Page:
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Old August 26th, 2010, 11:09 PM   #1
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Join Date: Apr 2009
Location: Sydney, Australia
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vows/speeches audio treatment

hi guys,

how do you treat your speech/vows audio so that they come out nice and clear on top of the music bed?

I have got my speech audio recorded from the mixer to the h4n. so its a decent quality recording. however, it is not as clear and loud as i want it to be. When i pump the audio up, it peaks out on the fcp levels...

I haven't been using a lot of vows/speeches audio on my work because of this reason. I just don't seem to be able to get great output.

Someone told me to use compressor or something but I don't know how to use it. is this the case?


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Susanto Widjaja is offline   Reply With Quote
Old August 28th, 2010, 12:39 AM   #2
Join Date: Jan 2009
Location: Manchester UK
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My personal advice.

1 Record the voice using the best mics you can afford - we just started using boundary layer mics for the speeches and are very happy with the results, especially as they're practically invisible for video. We still use MKE-2 mics for the ceremony. Both are connected to Audio RMS radio channels.

2 Mix with quality amp and loudspeakers - headphones are absolutely no use for this job.

3 Mix with the sound at the overall level playback will be. The apparent ratio between elements like voice and backing track is affected by how loud the playback is.

4 If in doubt reduce the backing track.

5 Observe the peaking levels religiously - digital clipping is relentless and unacceptable.

My guess is that your overall monitoring levels are too low which is encouraging you to push the mix levels up.

It's probably not available to you unless you have a mixer that will interface with your NLE but riding the faders in the backing track is I still feel the best way to get it right. Unfortunately to add this control is either impossible or very expensive.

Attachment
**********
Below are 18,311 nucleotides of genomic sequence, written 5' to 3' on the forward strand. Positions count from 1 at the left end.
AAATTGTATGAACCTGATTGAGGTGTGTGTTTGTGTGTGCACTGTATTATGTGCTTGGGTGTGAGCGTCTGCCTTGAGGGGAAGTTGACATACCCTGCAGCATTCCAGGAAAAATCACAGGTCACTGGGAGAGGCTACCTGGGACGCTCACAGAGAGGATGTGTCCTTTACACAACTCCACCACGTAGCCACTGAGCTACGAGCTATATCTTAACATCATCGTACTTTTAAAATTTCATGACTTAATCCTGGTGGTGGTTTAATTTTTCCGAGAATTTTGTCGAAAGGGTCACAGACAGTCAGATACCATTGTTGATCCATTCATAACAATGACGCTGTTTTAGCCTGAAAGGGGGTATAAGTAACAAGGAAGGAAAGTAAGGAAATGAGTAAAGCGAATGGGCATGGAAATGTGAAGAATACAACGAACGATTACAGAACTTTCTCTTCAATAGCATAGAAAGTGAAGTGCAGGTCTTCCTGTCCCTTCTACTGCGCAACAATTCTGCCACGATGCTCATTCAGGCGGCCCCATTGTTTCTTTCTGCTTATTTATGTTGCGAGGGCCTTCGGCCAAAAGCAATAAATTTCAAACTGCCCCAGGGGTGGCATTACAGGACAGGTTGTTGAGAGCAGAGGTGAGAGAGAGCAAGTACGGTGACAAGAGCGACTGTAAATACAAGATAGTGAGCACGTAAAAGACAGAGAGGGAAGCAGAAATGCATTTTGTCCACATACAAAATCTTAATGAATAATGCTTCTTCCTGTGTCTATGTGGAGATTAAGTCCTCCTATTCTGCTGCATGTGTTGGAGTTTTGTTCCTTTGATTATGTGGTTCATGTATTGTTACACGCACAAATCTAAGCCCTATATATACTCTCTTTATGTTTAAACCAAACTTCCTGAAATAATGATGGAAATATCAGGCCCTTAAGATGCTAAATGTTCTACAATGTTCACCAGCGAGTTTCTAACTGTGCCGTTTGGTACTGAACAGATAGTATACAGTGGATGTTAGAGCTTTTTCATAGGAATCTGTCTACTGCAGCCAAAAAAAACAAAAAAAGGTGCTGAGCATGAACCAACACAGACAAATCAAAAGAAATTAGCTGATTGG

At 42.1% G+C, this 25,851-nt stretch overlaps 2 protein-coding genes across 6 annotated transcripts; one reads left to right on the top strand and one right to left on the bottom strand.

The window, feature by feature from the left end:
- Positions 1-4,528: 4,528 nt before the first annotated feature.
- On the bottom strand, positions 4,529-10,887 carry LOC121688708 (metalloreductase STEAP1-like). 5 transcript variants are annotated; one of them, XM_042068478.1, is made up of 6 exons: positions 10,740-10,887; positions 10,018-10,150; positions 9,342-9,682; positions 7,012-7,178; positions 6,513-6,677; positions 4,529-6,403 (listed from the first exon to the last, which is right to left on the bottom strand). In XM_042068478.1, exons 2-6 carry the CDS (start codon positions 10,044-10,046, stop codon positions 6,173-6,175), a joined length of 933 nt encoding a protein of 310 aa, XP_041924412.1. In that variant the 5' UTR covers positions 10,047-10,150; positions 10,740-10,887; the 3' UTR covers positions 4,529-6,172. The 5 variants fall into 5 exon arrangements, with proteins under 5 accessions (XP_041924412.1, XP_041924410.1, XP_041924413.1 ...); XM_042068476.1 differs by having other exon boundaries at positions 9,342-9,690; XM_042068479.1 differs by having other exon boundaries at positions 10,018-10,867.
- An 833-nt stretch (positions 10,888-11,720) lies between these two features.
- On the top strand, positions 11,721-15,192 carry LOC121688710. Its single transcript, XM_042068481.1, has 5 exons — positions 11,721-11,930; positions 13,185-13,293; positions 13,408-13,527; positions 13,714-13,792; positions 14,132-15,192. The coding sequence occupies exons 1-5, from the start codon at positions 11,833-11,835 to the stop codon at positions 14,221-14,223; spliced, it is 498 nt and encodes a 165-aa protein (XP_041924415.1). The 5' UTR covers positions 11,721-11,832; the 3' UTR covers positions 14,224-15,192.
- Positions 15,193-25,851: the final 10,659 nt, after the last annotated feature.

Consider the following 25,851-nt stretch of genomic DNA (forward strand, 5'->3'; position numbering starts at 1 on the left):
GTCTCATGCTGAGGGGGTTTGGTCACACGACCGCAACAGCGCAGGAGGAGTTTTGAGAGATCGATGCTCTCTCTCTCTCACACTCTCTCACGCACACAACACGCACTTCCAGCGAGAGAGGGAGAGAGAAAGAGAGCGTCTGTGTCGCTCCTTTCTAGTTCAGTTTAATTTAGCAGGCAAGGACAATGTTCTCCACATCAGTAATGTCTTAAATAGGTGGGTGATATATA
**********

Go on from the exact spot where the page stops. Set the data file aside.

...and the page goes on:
I wouldn't bother trying to use a compressor unless there is a very marked difference in the levels of the voice as it proceeds. In that case a compressor could help but do a great deal of practice before committing yourself. Along with a noise gate (happily almost redundant in the digital age, the compressor was, in my view, one of the trickiest bits of kit to master in the whole studio.
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Old August 28th, 2010, 01:41 AM   #3
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Take it into soundtrack pro and establish a noise footprint. Then reduce the noise with the sliders.

Here's an old video but the principles are the same :

Reducing Background Noise in Soundtrack Pro - Avid, Final Cut Pro, and Streaming Training Courses

It'll take a few tries to get a result you like, just keep tweaking.

Randy Panado is offline   Reply With Quote
Old August 28th, 2010, 02:32 AM   #4
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I use Adobe Audition to give the vocals a tweek. I agree with the comment about good quality mics but every audio recording can usually benefit from some tweaking. If you are looking to increase volume and make a little crisper I would firstly reduce any hiss/noise using adaptive noise reduction and then use the Multiband Compressor in Audition which has a preset called 'Raise Vocals' which is usually a good starting point. Be careful reducing the noise as this can sometimes have a big impact on the higher frequencies and sound strange.
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